October 23, 2003
by Dennis T. Avery
Western Europe is going to ban all new technologies (perhaps so we won’t have to worry about changes upsetting our lives). They’ve already banned genetically modified foods, and now they want the rest of the world to follow their “precautionary principle” by prohibiting all new technology until it’s proven it will never cause harm to anyone or anything in the environment.
See how simple that makes things? Nothing new would qualify. If we’d just done this 100 years ago, think how uncomplicated (albeit short) life would already be.
Automobiles? Why would we let you loose in a two-ton gasoline-powered projectile that could destroy you and your neighbor’s house in a single moment of inattention? We’ll have no traffic jams, just horse manure clogging the streets.
Electricity? It causes fires, and even kills people accidentally. I’m content with the music from scratchy records on a wind-up Victrola. Or my wife’s humming.
Penicillin? At high doses, it kills guinea pigs and some people are allergic. Millions of people will die of infections and pneumonia without antibiotics but that is the natural way.
The Salk polio vaccine? It carries a slight risk of inflicting the disease. Banning it may bring back the crippling disease epidemic that haunted parents until the 1950s—but if we’re lucky the virus has disappeared. There certainly haven’t been many cases since vaccinations were made mandatory.
Chlorine to purify your drinking water? We can no longer allow it. At high doses, it causes tumors in rats. Millions will die of cholera (as thousands did recently in Peru when Lima was persuaded to ban it). But cholera is “natural.”
Europe decided the risks of biotech foods outweigh its potential advantages. The EU is also proposing to regulate chemicals the same way: nothing will be approved until it is proved that no potential harm in the chemical or products made from it. (Like chlorine.)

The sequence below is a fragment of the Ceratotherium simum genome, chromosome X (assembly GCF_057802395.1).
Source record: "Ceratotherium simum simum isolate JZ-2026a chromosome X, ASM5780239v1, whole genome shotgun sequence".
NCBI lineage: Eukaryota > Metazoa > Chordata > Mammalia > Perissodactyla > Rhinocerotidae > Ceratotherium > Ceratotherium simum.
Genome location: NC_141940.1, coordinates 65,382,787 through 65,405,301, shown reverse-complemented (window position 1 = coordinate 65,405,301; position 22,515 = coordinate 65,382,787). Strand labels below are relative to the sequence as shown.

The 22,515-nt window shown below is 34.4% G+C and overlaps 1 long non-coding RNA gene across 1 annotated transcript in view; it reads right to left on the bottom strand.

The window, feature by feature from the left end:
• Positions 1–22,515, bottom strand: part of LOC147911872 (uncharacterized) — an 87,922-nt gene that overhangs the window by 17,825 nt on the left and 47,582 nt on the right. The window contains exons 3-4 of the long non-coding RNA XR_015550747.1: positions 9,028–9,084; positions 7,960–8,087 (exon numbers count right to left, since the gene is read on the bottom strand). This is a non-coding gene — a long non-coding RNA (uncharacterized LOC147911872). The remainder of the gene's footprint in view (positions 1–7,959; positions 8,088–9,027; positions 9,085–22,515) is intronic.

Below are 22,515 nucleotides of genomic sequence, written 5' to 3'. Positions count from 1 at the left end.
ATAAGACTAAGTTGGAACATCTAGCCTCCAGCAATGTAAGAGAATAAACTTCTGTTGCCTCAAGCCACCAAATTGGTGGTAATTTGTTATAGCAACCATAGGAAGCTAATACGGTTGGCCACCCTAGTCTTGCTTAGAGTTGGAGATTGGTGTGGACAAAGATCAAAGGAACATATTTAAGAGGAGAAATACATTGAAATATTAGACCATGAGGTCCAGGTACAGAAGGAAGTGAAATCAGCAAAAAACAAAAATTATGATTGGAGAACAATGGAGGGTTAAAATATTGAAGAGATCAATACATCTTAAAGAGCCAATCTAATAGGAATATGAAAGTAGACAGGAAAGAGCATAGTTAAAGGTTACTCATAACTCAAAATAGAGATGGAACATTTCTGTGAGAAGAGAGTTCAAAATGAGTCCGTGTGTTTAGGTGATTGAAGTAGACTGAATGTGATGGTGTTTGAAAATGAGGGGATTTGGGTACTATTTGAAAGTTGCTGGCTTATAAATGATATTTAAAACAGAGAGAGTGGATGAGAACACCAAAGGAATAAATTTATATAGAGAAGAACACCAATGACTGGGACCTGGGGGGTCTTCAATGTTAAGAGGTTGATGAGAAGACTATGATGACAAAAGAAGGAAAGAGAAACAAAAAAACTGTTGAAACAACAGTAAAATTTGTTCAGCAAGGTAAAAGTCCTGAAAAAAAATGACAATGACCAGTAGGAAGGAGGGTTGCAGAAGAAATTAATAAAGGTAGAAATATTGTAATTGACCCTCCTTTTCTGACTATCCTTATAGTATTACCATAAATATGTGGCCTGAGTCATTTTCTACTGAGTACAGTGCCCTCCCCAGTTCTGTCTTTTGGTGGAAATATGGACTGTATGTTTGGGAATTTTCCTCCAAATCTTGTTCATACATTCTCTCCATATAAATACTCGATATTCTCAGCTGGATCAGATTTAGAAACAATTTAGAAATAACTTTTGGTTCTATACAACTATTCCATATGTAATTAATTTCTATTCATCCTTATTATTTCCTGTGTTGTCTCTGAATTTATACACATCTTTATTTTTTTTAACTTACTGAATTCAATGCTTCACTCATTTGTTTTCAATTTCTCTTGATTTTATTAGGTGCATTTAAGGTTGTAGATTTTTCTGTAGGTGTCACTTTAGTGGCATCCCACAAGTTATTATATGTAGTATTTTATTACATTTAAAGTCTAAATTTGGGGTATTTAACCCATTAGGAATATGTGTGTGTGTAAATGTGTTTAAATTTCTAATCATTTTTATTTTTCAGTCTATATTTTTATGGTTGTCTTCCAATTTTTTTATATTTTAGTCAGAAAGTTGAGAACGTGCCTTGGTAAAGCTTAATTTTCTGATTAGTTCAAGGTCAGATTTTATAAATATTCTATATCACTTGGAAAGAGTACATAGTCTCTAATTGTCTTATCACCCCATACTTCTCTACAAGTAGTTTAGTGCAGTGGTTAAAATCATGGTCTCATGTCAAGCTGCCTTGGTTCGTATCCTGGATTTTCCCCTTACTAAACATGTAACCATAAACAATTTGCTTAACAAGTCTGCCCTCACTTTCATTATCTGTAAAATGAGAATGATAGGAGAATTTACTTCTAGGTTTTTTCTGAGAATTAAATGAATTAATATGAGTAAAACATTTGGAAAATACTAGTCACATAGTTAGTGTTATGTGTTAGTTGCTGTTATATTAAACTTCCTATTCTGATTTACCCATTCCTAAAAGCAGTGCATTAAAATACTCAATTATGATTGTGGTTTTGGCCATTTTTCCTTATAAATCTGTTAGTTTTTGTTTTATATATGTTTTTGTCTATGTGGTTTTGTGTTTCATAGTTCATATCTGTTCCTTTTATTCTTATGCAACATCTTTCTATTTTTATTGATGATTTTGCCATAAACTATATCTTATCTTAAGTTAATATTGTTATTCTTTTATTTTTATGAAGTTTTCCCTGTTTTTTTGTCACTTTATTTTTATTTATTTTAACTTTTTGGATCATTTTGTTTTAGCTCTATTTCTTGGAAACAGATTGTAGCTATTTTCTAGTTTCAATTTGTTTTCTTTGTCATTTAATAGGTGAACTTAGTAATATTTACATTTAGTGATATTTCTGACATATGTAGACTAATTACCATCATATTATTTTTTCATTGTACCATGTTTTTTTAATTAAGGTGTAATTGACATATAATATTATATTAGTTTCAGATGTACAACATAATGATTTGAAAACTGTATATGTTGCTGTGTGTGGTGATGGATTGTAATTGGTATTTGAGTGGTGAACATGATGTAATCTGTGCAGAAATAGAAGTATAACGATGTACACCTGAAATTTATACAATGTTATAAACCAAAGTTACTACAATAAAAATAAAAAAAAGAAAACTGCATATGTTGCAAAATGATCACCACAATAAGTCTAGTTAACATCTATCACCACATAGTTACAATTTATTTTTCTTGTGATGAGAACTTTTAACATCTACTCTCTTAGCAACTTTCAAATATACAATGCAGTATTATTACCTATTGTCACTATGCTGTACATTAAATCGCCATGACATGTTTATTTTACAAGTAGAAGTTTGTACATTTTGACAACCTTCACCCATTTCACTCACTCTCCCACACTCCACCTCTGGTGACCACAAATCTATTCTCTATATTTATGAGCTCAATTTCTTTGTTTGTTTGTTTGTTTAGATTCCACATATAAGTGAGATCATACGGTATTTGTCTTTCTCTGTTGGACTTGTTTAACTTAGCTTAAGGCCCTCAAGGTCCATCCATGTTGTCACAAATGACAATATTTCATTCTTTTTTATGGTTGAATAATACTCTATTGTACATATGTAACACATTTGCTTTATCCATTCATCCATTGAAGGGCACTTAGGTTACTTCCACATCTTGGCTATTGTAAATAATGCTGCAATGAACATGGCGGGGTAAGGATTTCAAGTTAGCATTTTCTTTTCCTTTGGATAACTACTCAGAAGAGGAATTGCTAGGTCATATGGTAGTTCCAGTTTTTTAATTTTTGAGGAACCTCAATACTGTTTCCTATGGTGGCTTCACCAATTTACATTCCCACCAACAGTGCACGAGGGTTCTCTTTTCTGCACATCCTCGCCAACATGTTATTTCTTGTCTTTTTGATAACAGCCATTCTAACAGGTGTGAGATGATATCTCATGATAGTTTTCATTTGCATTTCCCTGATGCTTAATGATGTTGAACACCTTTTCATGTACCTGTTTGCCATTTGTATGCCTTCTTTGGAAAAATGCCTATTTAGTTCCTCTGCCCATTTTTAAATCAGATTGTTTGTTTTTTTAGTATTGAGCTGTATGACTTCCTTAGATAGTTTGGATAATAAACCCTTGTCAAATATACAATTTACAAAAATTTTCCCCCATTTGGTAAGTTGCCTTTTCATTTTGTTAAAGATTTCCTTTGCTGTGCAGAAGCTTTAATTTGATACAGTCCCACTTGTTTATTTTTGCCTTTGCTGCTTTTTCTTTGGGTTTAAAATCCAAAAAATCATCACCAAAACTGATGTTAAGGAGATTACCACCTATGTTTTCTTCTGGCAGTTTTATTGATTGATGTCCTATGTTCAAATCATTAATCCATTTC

Biotech crops have already passed every test known to science and medicine. None of the millions of biotech food consumers have even a skin rash to show for eating them. But, the EU says biotech might create new food allergens. Ironically, biotech researchers have recently removed the key allergens from two of Mother Nature’s most allergenic foods: peanuts and soybeans. Has Europe asked its allergic citizens whether they’re willing to continue risking potentially fatal anaphylactic shock because there was no label on the cookie shouting “soybean oil!”? Biotech just produced the first blight-proof potato. Potato late blight starved a million people in Ireland’s potato famine in the 1840s—because no other crop produces as much food per acre. Food-short Bangladesh recently tripled its dependence on potatoes. The value of preventing a modern potato famine? Priceless?
The environmental movement has long campaigned against the use of DDT, because it “might” cause cancer in humans and “might” thin the egg shells of raptor birds. But the big Long Island breast cancer study last year reported no link between cancer and DDT. Used indoors—to both repel and kill malaria mosquitoes—DDT could save a million African lives a year (half of them children) with no risk to birds. But that would violate the precautionary principle.
“Golden rice” was genetically engineered (by Europeans) to add modest amounts of beta-carotene (for Vitamin A) to the diets of children in rice-eating cultures. Otherwise, millions of them will go blind from severe Vitamin A deficiencies. Huge doses of Vitamin A can kill, so the precautionary principle says we must bar low doses of Vitamin A in golden rice.
Hopefully, there won’t be a devastating third world potato famine because of Europe’s ban on biotech foods. But we all want our lives, and our children’s, to be better in the future. If we take Europe’s advice we will be prevented from creating that better future through research and technology.
Dennis T. Avery is based in Churchville, VA, and is director of the Hudson Institute's Center for Global Food Issues.
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